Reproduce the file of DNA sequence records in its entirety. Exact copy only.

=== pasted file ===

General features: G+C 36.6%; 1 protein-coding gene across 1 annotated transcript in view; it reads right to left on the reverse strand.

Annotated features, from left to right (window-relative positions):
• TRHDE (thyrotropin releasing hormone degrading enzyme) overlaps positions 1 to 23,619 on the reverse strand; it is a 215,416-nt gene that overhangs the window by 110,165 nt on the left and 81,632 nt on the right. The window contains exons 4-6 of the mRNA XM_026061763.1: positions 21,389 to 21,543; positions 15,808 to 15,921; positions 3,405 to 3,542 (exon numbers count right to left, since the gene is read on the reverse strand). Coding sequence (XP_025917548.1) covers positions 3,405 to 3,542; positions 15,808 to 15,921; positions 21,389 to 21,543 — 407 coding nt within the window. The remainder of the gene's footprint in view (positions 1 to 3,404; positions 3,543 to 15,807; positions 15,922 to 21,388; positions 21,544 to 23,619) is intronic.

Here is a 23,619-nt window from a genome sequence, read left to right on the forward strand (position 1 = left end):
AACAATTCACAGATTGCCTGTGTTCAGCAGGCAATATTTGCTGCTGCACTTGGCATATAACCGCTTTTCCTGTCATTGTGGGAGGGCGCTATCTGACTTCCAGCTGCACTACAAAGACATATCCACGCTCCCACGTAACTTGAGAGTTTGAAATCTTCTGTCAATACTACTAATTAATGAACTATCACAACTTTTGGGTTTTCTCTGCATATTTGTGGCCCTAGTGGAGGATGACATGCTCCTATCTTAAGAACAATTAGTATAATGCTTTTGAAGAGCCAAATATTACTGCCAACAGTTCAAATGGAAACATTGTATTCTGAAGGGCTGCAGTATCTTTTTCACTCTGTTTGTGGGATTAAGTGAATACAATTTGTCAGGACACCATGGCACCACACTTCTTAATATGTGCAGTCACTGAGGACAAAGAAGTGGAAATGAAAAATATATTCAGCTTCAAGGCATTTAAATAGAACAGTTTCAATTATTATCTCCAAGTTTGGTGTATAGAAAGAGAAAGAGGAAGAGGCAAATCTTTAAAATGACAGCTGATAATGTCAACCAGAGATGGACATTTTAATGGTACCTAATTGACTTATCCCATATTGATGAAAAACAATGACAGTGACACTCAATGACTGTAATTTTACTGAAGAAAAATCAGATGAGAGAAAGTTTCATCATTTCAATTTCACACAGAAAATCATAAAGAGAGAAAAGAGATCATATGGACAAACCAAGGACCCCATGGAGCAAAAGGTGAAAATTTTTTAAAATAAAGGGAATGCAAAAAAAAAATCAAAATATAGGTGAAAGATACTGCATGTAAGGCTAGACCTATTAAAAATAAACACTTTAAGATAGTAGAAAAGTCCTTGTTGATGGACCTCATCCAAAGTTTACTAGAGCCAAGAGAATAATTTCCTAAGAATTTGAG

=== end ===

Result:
General features: G+C 36.6%; 1 protein-coding gene across 1 annotated transcript in view; it reads right to left on the reverse strand.

Annotated features, from left to right (window-relative positions):
• TRHDE (thyrotropin releasing hormone degrading enzyme) overlaps positions 1 to 23,619 on the reverse strand; it is a 215,416-nt gene that overhangs the window by 110,165 nt on the left and 81,632 nt on the right. The window contains exons 4-6 of the mRNA XM_026061763.1: positions 21,389 to 21,543; positions 15,808 to 15,921; positions 3,405 to 3,542 (exon numbers count right to left, since the gene is read on the reverse strand). Coding sequence (XP_025917548.1) covers positions 3,405 to 3,542; positions 15,808 to 15,921; positions 21,389 to 21,543 — 407 coding nt within the window. The remainder of the gene's footprint in view (positions 1 to 3,404; positions 3,543 to 15,807; positions 15,922 to 21,388; positions 21,544 to 23,619) is intronic.

Here is a 23,619-nt window from a genome sequence, read left to right on the forward strand (position 1 = left end):
AACAATTCACAGATTGCCTGTGTTCAGCAGGCAATATTTGCTGCTGCACTTGGCATATAACCGCTTTTCCTGTCATTGTGGGAGGGCGCTATCTGACTTCCAGCTGCACTACAAAGACATATCCACGCTCCCACGTAACTTGAGAGTTTGAAATCTTCTGTCAATACTACTAATTAATGAACTATCACAACTTTTGGGTTTTCTCTGCATATTTGTGGCCCTAGTGGAGGATGACATGCTCCTATCTTAAGAACAATTAGTATAATGCTTTTGAAGAGCCAAATATTACTGCCAACAGTTCAAATGGAAACATTGTATTCTGAAGGGCTGCAGTATCTTTTTCACTCTGTTTGTGGGATTAAGTGAATACAATTTGTCAGGACACCATGGCACCACACTTCTTAATATGTGCAGTCACTGAGGACAAAGAAGTGGAAATGAAAAATATATTCAGCTTCAAGGCATTTAAATAGAACAGTTTCAATTATTATCTCCAAGTTTGGTGTATAGAAAGAGAAAGAGGAAGAGGCAAATCTTTAAAATGACAGCTGATAATGTCAACCAGAGATGGACATTTTAATGGTACCTAATTGACTTATCCCATATTGATGAAAAACAATGACAGTGACACTCAATGACTGTAATTTTACTGAAGAAAAATCAGATGAGAGAAAGTTTCATCATTTCAATTTCACACAGAAAATCATAAAGAGAGAAAAGAGATCATATGGACAAACCAAGGACCCCATGGAGCAAAAGGTGAAAATTTTTTAAAATAAAGGGAATGCAAAAAAAAAATCAAAATATAGGTGAAAGATACTGCATGTAAGGCTAGACCTATTAAAAATAAACACTTTAAGATAGTAGAAAAGTCCTTGTTGATGGACCTCATCCAAAGTTTACTAGAGCCAAGAGAATAATTTCCTAAGAATTTGAG